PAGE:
Articles | Volume 18, issue 8
Biogeosciences, 18, 2711–2725, 2021
https://doi.org/10.5194/bg-18-2711-2021
Biogeosciences, 18, 2711–2725, 2021
https://doi.org/10.5194/bg-18-2711-2021

Research article 30 Apr 2021

Research article | 30 Apr 2021

Ocean carbon uptake under aggressive emission mitigation

Sean M. Ridge and Galen A. McKinley

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Cited articles

Arora, V. K., Boer, G. J., Friedlingstein, P., Eby, M., Jones, C. D., Christian, J. R., Bonan, G., Bopp, L., Brovkin, V., Cadule, P., Hajima, T., Ilyina, T., Lindsay, K., Tjiputra, J. F., and Wu, T.: Carbon-concentration and carbon-climate feedbacks in CMIP5 Earth system models, J. Climate, 26, https://doi.org/10.1175/JCLI-D-12-00494.1, 2013. a, b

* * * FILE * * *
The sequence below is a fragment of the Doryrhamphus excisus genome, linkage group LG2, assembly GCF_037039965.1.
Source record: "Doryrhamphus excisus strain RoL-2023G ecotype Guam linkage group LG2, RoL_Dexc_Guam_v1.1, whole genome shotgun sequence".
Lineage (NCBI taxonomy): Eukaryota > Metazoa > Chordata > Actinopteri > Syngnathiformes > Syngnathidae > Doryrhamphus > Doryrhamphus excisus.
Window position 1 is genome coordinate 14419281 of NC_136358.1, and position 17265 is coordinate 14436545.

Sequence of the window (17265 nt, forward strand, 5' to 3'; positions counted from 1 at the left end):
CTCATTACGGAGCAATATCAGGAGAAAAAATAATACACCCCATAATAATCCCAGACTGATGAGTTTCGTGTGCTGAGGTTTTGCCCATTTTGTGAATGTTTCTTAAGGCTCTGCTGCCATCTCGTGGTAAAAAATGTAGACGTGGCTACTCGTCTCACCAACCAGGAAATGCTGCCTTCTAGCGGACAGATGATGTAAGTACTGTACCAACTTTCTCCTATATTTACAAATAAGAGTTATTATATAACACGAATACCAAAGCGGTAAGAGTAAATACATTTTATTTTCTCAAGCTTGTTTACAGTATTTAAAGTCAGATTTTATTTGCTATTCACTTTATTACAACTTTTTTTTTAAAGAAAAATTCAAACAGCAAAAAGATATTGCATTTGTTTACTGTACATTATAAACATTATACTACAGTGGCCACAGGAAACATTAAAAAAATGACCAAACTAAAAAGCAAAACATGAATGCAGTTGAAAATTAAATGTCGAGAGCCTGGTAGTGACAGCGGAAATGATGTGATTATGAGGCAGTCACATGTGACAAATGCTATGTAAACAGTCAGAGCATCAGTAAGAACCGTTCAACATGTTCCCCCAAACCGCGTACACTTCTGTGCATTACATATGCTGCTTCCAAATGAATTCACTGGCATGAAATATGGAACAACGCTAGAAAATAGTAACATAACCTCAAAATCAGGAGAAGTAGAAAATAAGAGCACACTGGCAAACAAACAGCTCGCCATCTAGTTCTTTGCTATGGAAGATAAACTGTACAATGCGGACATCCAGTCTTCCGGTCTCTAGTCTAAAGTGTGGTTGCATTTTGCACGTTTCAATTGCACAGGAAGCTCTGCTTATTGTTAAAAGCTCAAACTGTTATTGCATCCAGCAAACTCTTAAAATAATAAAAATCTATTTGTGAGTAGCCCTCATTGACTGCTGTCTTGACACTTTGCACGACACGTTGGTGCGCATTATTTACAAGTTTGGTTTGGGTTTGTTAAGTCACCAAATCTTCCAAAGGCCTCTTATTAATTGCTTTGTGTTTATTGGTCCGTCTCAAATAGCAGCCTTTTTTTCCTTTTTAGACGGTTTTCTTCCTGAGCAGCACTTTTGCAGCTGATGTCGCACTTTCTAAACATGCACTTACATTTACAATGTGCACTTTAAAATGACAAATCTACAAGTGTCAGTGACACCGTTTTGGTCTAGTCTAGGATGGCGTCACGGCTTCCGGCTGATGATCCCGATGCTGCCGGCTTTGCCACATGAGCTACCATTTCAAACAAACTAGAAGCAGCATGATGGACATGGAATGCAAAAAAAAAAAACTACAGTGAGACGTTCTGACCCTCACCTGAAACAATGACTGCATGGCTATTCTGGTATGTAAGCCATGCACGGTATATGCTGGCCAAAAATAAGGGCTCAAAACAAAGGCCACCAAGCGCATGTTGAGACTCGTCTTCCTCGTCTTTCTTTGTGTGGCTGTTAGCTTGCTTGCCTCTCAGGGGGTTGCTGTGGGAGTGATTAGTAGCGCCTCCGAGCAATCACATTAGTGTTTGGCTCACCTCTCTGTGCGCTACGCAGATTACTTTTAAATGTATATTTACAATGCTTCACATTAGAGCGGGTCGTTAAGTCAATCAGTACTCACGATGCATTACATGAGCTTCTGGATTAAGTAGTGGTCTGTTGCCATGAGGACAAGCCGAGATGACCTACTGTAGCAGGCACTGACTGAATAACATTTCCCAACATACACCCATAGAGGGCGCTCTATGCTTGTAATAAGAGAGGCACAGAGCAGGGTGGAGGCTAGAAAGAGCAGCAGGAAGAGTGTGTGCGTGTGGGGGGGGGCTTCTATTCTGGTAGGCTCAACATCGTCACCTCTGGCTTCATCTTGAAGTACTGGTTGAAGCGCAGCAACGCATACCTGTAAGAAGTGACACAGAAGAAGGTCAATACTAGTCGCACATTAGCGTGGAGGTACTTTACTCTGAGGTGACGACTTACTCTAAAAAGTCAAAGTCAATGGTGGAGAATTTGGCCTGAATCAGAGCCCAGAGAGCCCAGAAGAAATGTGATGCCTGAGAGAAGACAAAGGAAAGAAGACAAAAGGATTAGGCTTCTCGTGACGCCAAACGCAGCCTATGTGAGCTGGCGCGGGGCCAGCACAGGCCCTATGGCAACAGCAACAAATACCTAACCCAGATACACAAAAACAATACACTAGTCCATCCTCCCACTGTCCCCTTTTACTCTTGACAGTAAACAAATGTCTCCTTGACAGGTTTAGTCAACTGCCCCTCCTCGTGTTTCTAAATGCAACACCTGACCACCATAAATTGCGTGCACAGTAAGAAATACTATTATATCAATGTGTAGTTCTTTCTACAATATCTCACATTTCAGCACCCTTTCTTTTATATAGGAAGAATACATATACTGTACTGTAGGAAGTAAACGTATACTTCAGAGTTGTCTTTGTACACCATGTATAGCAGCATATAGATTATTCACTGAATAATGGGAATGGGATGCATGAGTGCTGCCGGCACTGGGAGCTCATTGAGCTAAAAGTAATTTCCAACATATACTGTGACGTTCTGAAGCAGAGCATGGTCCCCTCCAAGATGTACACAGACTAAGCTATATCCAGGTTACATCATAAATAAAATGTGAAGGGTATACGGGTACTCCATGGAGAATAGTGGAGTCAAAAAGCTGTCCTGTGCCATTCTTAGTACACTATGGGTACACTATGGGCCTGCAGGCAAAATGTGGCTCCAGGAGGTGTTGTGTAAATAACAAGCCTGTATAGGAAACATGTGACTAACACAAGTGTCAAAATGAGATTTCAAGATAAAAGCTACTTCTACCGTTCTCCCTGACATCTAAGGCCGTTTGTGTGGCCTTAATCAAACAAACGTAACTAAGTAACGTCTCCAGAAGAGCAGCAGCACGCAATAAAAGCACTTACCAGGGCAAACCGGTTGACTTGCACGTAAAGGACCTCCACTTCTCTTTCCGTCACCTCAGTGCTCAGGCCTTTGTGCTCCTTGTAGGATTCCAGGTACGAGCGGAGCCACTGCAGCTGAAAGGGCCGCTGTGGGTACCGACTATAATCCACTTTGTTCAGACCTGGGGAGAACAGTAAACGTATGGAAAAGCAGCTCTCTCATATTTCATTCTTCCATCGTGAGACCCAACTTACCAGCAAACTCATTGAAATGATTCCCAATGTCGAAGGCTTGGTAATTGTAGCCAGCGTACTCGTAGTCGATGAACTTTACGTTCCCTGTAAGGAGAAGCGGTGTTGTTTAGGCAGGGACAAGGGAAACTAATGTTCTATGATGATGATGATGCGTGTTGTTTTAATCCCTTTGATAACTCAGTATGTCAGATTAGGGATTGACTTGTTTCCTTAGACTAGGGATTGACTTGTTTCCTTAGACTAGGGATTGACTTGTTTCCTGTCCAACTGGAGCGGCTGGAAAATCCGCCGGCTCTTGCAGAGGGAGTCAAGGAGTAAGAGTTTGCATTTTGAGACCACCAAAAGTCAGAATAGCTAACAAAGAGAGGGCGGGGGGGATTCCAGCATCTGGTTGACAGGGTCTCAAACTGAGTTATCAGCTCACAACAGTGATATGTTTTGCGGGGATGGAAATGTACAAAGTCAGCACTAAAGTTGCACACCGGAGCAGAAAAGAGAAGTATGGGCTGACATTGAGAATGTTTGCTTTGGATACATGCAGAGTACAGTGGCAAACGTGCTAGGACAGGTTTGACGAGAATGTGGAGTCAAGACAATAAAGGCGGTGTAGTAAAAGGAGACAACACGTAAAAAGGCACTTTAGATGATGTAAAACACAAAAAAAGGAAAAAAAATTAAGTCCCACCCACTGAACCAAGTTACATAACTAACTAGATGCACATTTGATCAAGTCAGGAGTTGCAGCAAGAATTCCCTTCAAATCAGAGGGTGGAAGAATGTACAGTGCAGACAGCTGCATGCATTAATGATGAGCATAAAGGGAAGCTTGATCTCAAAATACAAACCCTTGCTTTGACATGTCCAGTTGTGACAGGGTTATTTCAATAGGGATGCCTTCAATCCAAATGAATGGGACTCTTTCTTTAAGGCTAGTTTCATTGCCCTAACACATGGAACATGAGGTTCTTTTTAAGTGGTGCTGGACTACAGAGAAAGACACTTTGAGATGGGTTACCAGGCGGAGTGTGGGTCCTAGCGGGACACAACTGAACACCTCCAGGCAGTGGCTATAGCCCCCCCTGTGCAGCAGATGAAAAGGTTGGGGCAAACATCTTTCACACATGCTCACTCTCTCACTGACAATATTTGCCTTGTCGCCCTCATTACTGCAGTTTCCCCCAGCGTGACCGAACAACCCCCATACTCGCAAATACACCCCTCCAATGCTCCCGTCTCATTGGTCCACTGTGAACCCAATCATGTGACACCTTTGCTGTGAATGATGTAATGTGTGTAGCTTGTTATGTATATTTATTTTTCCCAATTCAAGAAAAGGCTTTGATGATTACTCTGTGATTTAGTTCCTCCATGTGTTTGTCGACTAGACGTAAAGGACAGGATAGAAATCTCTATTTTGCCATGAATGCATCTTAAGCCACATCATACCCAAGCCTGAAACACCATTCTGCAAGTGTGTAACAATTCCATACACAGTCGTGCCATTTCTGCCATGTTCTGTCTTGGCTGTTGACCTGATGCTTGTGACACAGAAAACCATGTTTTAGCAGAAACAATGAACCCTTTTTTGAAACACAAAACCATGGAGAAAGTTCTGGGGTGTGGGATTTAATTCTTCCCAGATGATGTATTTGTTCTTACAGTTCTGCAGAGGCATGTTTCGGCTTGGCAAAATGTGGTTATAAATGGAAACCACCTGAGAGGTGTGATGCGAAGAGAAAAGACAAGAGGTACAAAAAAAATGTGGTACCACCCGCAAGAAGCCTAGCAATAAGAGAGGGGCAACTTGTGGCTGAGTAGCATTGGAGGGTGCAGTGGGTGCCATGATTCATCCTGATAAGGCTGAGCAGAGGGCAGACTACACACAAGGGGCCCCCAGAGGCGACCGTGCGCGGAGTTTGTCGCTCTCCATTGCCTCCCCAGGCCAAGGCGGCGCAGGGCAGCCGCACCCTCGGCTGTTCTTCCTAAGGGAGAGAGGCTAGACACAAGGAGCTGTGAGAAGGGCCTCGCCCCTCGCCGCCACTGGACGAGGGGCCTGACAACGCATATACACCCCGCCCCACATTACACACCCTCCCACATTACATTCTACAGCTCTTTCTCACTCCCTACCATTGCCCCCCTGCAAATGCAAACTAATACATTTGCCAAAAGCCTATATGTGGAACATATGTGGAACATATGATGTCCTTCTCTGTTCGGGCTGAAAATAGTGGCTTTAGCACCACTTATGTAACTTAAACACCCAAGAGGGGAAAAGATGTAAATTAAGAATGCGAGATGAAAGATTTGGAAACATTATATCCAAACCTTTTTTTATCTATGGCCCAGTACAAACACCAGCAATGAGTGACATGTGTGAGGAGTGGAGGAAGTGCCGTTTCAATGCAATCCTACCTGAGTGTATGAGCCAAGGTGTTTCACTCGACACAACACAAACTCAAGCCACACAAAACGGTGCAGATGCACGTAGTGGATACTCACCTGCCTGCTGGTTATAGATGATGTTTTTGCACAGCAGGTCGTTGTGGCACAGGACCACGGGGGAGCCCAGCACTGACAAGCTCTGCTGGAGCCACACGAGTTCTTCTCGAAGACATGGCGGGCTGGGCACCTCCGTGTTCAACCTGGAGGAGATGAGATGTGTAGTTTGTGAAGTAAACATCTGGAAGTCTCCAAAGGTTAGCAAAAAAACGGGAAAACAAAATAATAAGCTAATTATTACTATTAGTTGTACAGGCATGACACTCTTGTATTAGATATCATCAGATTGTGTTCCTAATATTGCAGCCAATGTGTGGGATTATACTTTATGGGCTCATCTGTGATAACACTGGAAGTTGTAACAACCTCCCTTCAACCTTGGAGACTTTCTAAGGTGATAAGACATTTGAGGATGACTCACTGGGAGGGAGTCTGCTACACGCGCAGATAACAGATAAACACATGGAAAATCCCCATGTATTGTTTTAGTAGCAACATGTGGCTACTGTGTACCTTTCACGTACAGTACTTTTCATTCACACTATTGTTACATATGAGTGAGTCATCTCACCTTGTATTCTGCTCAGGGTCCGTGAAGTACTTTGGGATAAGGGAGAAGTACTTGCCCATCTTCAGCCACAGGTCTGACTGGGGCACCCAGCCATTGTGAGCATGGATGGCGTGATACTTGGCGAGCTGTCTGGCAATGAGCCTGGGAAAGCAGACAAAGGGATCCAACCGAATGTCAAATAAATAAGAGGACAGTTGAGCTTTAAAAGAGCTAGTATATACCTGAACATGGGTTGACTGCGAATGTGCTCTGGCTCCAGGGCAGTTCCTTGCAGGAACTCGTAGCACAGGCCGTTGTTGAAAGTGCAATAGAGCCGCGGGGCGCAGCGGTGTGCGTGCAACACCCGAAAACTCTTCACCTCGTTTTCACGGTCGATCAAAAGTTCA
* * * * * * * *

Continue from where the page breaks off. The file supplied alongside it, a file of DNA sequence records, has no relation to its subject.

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Canadell, J. G., Le Quéré, C., Raupach, M. R., Field, C. B., Buitenhuis, E. T., Ciais, P., Conway, T. J., Gillett, N. P., Houghton, R. A., and Marland, G.: Contributions to accelerating atmospheric CO2 growth from economic activity, carbon intensity, and efficiency of natural sinks, P. Natl. Acad. Sci. USA, 104, 18866–18870, https://doi.org/10.1073/pnas.0702737104, 2007. a
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Approximately 40 % of the CO2 emissions from fossil fuel combustion and cement production have been absorbed by the ocean. The goal of the UNFCCC Paris Agreement is to reduce humanity's emissions so as to limit global warming to no more than 2 °C, and ideally less than 1.5 °C. If we achieve this level of mitigation, the ocean's uptake of carbon will be strongly reduced. Excess carbon trapped in the near-surface ocean will begin to mix back to the surface and will limit additional uptake.
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